×

Once registered, you can:

  • - Read additional free articles each month
  • - Comment on articles and featured creative work
  • - Get our curated newsletters delivered to your inbox

By registering you agree to our privacy policy, terms & conditions and to receive occasional emails from Ad Age. You may unsubscribe at any time.

Are you a print subscriber? Activate your account.

Dish Customers Lose CBS, Thanksgiving Football in Fee Dispute

Published on .

Dish Network Corp. subscribers face a Thanksgiving weekend without CBS shows including football matchups like the NFL's Dallas Cowboys versus Los Angeles Chargers after the network's programming was pulled from the service over a fee dispute.

Credit: Gracie Films, Vinyl Films, TriStar Pictures

At midnight Monday, CBS and local stations in 18 cities were discontinued, according to the companies. CBS called the move another example of Dish punishing customers instead of negotiating a new contract. Dish said it is "regrettable and unnecessary that CBS is bringing its greed in to the homes of millions of families this Thanksgiving."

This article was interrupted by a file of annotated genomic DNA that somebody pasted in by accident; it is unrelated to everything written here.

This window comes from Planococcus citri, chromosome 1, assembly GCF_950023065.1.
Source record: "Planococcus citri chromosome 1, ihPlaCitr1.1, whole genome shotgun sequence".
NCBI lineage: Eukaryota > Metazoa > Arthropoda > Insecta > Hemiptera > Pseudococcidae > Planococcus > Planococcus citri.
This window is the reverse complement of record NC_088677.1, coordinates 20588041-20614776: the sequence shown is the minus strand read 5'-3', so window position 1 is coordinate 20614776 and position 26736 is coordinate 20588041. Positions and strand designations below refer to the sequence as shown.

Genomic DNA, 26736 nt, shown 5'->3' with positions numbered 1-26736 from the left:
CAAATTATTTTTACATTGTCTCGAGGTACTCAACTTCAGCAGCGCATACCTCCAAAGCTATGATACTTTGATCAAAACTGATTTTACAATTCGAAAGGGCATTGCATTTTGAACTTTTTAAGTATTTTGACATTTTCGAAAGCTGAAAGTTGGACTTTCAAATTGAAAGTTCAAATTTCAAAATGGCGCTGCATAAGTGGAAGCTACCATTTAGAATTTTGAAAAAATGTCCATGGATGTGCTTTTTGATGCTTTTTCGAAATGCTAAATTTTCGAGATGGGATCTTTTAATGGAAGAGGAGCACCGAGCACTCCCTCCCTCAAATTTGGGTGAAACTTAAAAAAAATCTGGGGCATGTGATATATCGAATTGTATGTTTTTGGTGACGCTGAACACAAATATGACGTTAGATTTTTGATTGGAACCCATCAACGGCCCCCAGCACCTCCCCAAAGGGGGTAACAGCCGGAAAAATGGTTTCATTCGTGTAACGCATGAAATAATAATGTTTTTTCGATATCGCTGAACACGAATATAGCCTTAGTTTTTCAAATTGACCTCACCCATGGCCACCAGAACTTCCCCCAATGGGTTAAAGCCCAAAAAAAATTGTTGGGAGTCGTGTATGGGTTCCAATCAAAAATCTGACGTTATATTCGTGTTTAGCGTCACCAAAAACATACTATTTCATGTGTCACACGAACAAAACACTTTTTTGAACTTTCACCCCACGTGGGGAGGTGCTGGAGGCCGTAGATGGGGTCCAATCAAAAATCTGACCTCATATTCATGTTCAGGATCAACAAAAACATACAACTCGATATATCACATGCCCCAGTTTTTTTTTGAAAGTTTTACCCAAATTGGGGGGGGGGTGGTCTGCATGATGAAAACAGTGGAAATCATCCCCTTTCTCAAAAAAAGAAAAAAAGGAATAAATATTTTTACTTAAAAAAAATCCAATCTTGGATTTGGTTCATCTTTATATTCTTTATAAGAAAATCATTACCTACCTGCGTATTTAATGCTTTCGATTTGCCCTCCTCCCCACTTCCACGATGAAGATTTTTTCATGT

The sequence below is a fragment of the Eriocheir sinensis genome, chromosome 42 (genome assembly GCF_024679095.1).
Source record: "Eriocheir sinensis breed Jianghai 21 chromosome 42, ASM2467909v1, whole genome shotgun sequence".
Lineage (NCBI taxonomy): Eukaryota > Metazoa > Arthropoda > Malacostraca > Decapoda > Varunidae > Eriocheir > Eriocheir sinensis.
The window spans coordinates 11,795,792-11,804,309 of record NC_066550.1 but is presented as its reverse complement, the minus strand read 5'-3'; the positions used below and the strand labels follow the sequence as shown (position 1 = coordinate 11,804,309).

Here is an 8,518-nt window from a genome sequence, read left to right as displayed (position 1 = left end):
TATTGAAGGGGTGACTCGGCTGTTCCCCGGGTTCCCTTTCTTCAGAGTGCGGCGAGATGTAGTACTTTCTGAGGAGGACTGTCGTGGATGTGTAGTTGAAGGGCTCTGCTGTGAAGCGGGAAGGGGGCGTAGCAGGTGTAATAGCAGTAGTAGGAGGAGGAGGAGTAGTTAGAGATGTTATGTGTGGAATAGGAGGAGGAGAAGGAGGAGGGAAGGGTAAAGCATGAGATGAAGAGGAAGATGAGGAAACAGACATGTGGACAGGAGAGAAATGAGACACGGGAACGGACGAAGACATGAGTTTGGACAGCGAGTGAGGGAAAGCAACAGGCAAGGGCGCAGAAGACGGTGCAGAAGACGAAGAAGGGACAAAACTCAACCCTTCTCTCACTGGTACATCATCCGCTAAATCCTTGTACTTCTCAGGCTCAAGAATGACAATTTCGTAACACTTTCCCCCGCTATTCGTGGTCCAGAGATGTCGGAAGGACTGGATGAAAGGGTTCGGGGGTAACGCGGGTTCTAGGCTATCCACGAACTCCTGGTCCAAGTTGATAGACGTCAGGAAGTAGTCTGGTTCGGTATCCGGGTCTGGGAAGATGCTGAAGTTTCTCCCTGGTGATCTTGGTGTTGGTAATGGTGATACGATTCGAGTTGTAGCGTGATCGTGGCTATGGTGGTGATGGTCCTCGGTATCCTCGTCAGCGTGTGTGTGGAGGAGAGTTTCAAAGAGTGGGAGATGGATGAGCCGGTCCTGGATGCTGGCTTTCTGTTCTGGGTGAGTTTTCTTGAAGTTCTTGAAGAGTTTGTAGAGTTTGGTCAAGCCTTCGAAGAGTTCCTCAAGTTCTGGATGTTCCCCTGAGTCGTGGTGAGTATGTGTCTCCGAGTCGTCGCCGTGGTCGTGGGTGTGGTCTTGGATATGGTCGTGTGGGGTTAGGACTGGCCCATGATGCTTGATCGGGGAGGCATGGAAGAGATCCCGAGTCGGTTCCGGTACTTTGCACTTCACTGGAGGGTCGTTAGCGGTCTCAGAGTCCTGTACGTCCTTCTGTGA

Blackouts and the threat of blackouts have increased as media companies and pay-TV providers get squeezed by new players and tussle over monthly subscriber revenue. Dish has lost 468,000 TV subscribers this year as people switch to streaming options like Netflix. CBS has fared better, with revenue up 1.3 percent as fees from viewers and deals to license programs have more than countered falling audience ratings and ad sales.

The standoff comes at one of the more popular viewing times of the year, featuring big college football games Thursday, Friday and Saturday in addition to an NFL doubleheader on Sunday.

Dish is offering customers free antenna installation so they can pick up local TV broadcasts including CBS and continue to receive the rest of Dish's channel offering.

Some blackouts have dragged on. Dish, for example, ended a three-month blackout of Tribune Media Co.'s broadcasts in September 2016.

Both companies face risks if the blackout continues. CBS stands to lose the advertising that Dish's 13.2 million users generate, along with subscriber fees. And Dish faces backlash from angry subscribers who can't get the most-watched U.S. TV network, and may already be looking at ways to cut their TV bills and find alternative sources of video entertainment.

Both Dish and CBS have tried to offset their eroding base of conventional pay-TV viewers by starting online TV services. Dish offers Sling TV, a $20 a month, 30-channel live TV service that doesn't include CBS. And CBS sells internet-based live TV and on demand programs through its CBS All Access, for $5.99 with ads or $9.99 without ads.

-- Bloomberg News

Most Popular